Elen sila lumenn omentielvo!

Monday, April 11, 2016

National Poetry Month, day eleven

I've occasionally seen comment that JRR Tolkien's poetry in The Lord of the Rings is generally weak, but from my perspective, it's one of my favorite aspects of the book, and I find myself enjoying the verse in LOTR more each time I read it. My favorite poem in the book is almost certainly the "walking song" that is quoted a number of times throughout, and each time has a variation to reflect the events surrounding it and everything that has happened.

It begins like this, at the end of The Hobbit:

Roads go ever ever on,
Over rock and under tree,
By caves where never sun has shone,
By streams that never find the sea;
Over snow by winter sown,
And through the merry flowers of June,
Over grass and over stone,
And under mountains in the moon.

Roads go ever ever on
Under cloud and under star,
Yet feet that wandering have gone
Turn at last to home afar.
Eyes that fire and sword have seen
And horror in the halls of stone
Look at last on meadows green
And trees and hills they long have known.

This is when Bilbo is about to return home to his beloved Shire, but he is forever changed by the things he has seen beyond his home's borders. The next time we encounter a version of this poem, Bilbo is striking out again, after giving up the Ring and heading for Rivendell:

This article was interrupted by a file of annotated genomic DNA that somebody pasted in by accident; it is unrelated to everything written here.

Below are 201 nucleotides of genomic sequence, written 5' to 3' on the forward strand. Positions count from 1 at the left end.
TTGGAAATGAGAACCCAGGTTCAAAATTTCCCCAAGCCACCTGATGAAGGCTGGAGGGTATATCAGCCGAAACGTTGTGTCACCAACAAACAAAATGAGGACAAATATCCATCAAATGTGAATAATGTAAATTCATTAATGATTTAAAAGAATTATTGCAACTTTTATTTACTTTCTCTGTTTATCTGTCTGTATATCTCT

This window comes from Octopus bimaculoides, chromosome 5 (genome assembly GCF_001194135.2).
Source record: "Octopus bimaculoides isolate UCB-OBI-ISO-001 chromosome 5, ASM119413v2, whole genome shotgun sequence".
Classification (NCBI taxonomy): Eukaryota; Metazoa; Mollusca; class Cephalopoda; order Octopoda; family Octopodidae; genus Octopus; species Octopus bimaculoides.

The Road goes ever on and on
Down from the door where it began.
Now far ahead the Road has gone,
And I must follow, if I can,
Pursuing it with eager feet,
Until it joins some larger way
Where many paths and errands meet.
And whither then? I cannot say.

Much later we hear it again spoken by Bilbo, when he is starting to age quickly and after the entire adventure and the War of the Ring have ended. Bilbo is old and tired, and the walking song's symbolism here is obvious:

The Road goes ever on and on
Out from the door where it began.
Now far ahead the Road has gone,
Let others follow it who can!
Let them a journey new begin,
But I at last with weary feet
Will turn towards the lighted inn,
My evening-rest and sleep to meet.

Finally there is a haunting variant that Frodo sings, not long before he boards the ship that will bear him, along with the last of the Elves, to the faraway land:

Still round the corner there may wait
A new road or a secret gate,
And though I oft have passed them by,
A day will come at last when I
Shall take the hidden paths that run
West of the Moon, East of the Sun.

Is Tolkien a great poet? I don't know, and I'm prepared to allow the experts to have their say, but it does seem to me that there's something to be said for the fact that his verse is still being read, recited, and set to music this many decades after it was written.

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